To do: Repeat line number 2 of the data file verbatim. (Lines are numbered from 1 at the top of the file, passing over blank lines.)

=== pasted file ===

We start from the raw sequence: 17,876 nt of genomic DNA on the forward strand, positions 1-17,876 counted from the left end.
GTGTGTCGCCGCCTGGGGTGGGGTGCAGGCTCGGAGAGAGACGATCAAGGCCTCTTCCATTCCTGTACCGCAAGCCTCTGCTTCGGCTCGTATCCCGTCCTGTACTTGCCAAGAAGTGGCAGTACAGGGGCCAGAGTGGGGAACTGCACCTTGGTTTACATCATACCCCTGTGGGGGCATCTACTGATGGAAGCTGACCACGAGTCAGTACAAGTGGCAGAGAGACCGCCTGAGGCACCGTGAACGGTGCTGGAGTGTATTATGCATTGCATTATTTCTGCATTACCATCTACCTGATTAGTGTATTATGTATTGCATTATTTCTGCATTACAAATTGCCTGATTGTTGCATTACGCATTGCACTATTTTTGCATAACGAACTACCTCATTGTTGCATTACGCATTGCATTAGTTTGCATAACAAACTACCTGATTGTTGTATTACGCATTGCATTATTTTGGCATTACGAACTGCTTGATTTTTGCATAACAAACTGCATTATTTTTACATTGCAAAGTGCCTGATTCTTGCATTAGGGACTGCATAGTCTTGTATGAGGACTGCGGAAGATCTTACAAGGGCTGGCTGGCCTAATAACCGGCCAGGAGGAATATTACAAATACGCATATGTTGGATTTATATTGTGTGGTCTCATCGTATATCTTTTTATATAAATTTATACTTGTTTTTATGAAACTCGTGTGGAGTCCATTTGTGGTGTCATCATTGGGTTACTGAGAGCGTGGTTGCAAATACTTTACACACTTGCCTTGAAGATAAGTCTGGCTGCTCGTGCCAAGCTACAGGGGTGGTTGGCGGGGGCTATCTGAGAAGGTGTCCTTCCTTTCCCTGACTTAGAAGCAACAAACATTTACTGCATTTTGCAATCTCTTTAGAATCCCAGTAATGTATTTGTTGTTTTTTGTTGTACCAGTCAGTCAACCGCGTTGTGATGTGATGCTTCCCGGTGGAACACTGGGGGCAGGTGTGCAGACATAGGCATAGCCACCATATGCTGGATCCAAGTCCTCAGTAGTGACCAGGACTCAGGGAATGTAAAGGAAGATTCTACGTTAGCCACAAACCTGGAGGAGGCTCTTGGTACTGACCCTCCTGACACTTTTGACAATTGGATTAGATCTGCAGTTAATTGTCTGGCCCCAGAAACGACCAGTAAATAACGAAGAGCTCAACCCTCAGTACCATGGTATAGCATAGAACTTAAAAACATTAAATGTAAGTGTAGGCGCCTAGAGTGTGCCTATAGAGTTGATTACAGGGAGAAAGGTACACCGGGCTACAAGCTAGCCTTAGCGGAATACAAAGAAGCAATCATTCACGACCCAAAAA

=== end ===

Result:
GTGTGTCGCCGCCTGGGGTGGGGTGCAGGCTCGGAGAGAGACGATCAAGGCCTCTTCCATTCCTGTACCGCAAGCCTCTGCTTCGGCTCGTATCCCGTCCTGTACTTGCCAAGAAGTGGCAGTACAGGGGCCAGAGTGGGGAACTGCACCTTGGTTTACATCATACCCCTGTGGGGGCATCTACTGATGGAAGCTGACCACGAGTCAGTACAAGTGGCAGAGAGACCGCCTGAGGCACCGTGAACGGTGCTGGAGTGTATTATGCATTGCATTATTTCTGCATTACCATCTACCTGATTAGTGTATTATGTATTGCATTATTTCTGCATTACAAATTGCCTGATTGTTGCATTACGCATTGCACTATTTTTGCATAACGAACTACCTCATTGTTGCATTACGCATTGCATTAGTTTGCATAACAAACTACCTGATTGTTGTATTACGCATTGCATTATTTTGGCATTACGAACTGCTTGATTTTTGCATAACAAACTGCATTATTTTTACATTGCAAAGTGCCTGATTCTTGCATTAGGGACTGCATAGTCTTGTATGAGGACTGCGGAAGATCTTACAAGGGCTGGCTGGCCTAATAACCGGCCAGGAGGAATATTACAAATACGCATATGTTGGATTTATATTGTGTGGTCTCATCGTATATCTTTTTATATAAATTTATACTTGTTTTTATGAAACTCGTGTGGAGTCCATTTGTGGTGTCATCATTGGGTTACTGAGAGCGTGGTTGCAAATACTTTACACACTTGCCTTGAAGATAAGTCTGGCTGCTCGTGCCAAGCTACAGGGGTGGTTGGCGGGGGCTATCTGAGAAGGTGTCCTTCCTTTCCCTGACTTAGAAGCAACAAACATTTACTGCATTTTGCAATCTCTTTAGAATCCCAGTAATGTATTTGTTGTTTTTTGTTGTACCAGTCAGTCAACCGCGTTGTGATGTGATGCTTCCCGGTGGAACACTGGGGGCAGGTGTGCAGACATAGGCATAGCCACCATATGCTGGATCCAAGTCCTCAGTAGTGACCAGGACTCAGGGAATGTAAAGGAAGATTCTACGTTAGCCACAAACCTGGAGGAGGCTCTTGGTACTGACCCTCCTGACACTTTTGACAATTGGATTAGATCTGCAGTTAATTGTCTGGCCCCAGAAACGACCAGTAAATAACGAAGAGCTCAACCCTCAGTACCATGGTATAGCATAGAACTTAAAAACATTAAATGTAAGTGTAGGCGCCTAGAGTGTGCCTATAGAGTTGATTACAGGGAGAAAGGTACACCGGGCTACAAGCTAGCCTTAGCGGAATACAAAGAAGCAATCATTCACGACCCAAAAA